Throughout the UK
Delivering to Worldwide Customers – Including Germany, Australia, California and Los Angeles

Postage: UK - £3.45 Worldwide - £9 Germany - £5.60

  • Banner - The Mug Factory
  • Banner - The Mug Factory
  • Banner - The Mug Factory
  • Banner - The Mug Factory

Plannet personalised mug

In stock

£6.00

11oz plannet mug


planet
ˈplanɪt/
noun

a celestial body moving in an elliptical orbit round a star.

the earth.
noun: the planet
"no generation has the right to pollute the planet"

ASTROLOGYhistorical
a celestial body distinguished from the fixed stars by having an apparent motion of its own (including the moon and sun), especially with reference to its supposed influence on people and events.
"the planets are presently influencing you in a positive way"


planets in our solar system didn’t appear out of nowhere. Neither did the sun. They were all part of a big cloud of gas and dust. Gravity collected lots of material in the center to create the sun. The left over stuff swirled around the forming sun, colliding and collecting together. Some would have enough gravity to attract even more gas and dust, eventually forming planets.
Scientists spent a lot of time arguing over what a planet actually is. In 2006, they came up with a definition. They said a planet must do three things. The first thing might seem obvious—it has to orbit around the sun. Second, it must be big enough to have enough gravity to force it into a spherical shape . And third, it must be big enough that its gravity cleared away any other objects of a similar size near its orbit around the Sun.


What happens if a small cloud of gas floating out in the middle of nowhere forms a sphere because its gravity? Is that a planet, too? After all, Jupiter is a big sphere of gas. And both are just a mass of stuff that wasn’t quite big enough to form a bright, fiery star.Clouds of gas that don’t have enough material to form a bright star collect into spheres all the time. Most of the time these clouds form a type of star called a brown dwarf. They are pretty big compared to most planets, but they are not big enough to turn into the kind of star that makes lots of energy and gives off light.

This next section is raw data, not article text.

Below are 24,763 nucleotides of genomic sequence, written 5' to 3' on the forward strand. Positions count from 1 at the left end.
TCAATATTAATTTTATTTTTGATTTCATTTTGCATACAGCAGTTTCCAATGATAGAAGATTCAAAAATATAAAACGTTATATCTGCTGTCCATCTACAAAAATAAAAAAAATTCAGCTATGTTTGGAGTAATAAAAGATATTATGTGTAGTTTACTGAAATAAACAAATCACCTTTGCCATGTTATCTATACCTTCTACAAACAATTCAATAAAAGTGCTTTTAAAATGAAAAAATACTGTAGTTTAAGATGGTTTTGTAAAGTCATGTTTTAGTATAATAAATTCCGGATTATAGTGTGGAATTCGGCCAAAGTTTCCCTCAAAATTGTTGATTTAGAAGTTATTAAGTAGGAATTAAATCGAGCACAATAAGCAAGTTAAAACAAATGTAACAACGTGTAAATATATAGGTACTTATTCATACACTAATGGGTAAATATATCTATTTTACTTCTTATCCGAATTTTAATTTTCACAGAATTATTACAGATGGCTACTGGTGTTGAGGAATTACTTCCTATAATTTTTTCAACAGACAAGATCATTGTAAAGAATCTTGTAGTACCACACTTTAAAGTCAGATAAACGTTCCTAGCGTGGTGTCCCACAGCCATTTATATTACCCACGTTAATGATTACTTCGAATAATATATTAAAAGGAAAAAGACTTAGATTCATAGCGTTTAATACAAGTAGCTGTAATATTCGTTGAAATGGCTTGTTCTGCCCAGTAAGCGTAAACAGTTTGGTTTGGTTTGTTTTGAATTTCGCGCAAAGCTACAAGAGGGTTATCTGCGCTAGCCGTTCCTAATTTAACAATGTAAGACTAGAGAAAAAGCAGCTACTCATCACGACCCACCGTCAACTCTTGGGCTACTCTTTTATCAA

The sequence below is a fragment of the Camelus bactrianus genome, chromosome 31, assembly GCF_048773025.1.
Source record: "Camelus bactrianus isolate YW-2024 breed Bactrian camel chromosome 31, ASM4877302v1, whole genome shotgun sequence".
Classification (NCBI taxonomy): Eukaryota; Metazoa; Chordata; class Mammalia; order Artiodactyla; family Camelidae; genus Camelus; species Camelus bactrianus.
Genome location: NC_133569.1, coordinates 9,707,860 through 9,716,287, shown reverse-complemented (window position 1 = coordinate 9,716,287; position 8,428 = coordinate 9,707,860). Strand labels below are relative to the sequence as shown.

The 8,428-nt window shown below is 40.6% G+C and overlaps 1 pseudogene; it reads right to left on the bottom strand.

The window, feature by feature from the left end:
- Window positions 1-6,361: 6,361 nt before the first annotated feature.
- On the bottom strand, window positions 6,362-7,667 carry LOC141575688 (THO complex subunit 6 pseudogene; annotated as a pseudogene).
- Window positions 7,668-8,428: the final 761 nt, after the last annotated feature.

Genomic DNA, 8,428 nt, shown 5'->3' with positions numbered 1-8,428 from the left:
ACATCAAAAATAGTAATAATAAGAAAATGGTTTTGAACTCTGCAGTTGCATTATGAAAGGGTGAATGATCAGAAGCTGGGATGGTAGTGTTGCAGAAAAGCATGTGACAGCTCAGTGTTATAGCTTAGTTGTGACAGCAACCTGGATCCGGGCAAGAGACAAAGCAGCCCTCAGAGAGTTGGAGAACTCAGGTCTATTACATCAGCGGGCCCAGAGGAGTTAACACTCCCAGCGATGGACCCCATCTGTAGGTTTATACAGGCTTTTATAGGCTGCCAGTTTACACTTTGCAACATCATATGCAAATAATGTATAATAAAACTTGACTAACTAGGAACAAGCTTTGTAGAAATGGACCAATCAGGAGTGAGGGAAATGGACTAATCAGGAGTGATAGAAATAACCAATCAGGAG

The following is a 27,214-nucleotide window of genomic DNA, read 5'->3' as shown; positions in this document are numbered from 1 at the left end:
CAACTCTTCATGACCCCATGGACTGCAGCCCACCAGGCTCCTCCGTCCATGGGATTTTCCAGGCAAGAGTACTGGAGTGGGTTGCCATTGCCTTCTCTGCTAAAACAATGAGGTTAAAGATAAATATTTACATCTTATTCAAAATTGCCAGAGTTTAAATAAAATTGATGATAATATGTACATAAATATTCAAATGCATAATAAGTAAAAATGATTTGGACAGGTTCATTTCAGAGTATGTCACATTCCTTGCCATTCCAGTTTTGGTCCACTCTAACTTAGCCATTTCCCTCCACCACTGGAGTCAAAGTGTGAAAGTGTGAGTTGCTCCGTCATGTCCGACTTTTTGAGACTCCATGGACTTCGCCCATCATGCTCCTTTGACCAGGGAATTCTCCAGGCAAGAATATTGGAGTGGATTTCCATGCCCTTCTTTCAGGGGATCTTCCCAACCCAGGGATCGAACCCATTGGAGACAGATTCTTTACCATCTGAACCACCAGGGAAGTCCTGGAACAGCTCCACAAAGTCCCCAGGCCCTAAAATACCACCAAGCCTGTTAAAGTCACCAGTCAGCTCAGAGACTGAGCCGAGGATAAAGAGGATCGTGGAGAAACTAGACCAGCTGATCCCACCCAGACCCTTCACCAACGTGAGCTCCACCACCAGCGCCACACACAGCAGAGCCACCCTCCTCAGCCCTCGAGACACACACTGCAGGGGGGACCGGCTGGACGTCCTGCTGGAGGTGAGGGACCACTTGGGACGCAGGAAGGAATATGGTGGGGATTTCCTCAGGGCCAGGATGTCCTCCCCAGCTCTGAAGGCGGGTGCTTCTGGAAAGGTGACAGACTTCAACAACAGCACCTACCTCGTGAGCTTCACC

scientists recently discovered an even smaller gassy object in the middle of nowhere . It appears redder than most brown dwarfs, and is likely much younger than most, too. This object could have formed just like a brown dwarf—from a small cloud of gas. Or maybe it was created around a star and it somehow got flung off into space.
Some scientists are calling this object a planet. Others think that it can only be a planet if it formed around a star. They think that if it just formed from a cloud of gas, then it’s nothing more than a not-quite-star.
Science is full of arguments like this. That’s what makes it so interesting. What do you think? Do all planets, even exoplanets, need to form around stars?


Humanity’s understanding of what constitutes a planet has changed over time. Whereas our most notable magi and scholars once believed that the world was a flat disc (or ziggurat, or cube), they gradually learned that it was in fact spherical. And by the modern era, they came to understand that the Earth was merely one of several planets in the known Universe.To ancient philosophers and scholars, the Solar Planets represented something entirely different than what they do today. Without the aid of telescopes, the planets looked like particularly bright stars that moved relative to the background stars. The earliest records on the motions of the known planets date back to the 2nd-millennium BCE, where Babylonian astronomers laid the groundwork for western astronomy and astrology.


include the Venus tablet of Ammisaduqa, which catalogued the motions of Venus. Meanwhile, the 7th-century BCE MUL.APIN tablets laid out the motions of the Sun, the Moon, and the then-known planets over the course of the year (Mercury, Venus, Mars, Jupiter and Saturn). The Enuma anu enlil tablets, also dated to the 7th-century BCE, were a collection of all the omens assigned to celestial phenomena and the motions of the planets.
By classical antiquity, astronomers adopted a new concept of planets as bodies that orbited the Earth. Whereas some advocated a heliocentric system – such as 3rd-century BCE astronomer Aristarchus of Samos and 1st-century BCE astronomer Seleucus of Seleucia – the geocentric view of the Universe remained the most widely-accepted one. Astronomers also began creating mathematical models to predict their movements during this time.
This culminated in the 2nd century CE with Ptolemy’s (Claudius Ptolemaeus) publication of the Almagest, which became the astronomical and astrological canon in Europe and the Middle East for over a thousand years. Within this system, the known planets and bodies (even the Sun) all revolved around the Earth. In the centuries that followed, Indian and Islamic astronomers would added to this system based on their observations of the heavens.
By the time of the Scientific Revolution (ca. 15th – 18th centuries), the definition of planet began to change again. Thanks to Nicolaus Copernicus, Galileo Galilei, and Johannes Kepler, who proposed and advanced the heliocentric model of the Solar System, planets became defined as objects that orbited the Sun and not Earth.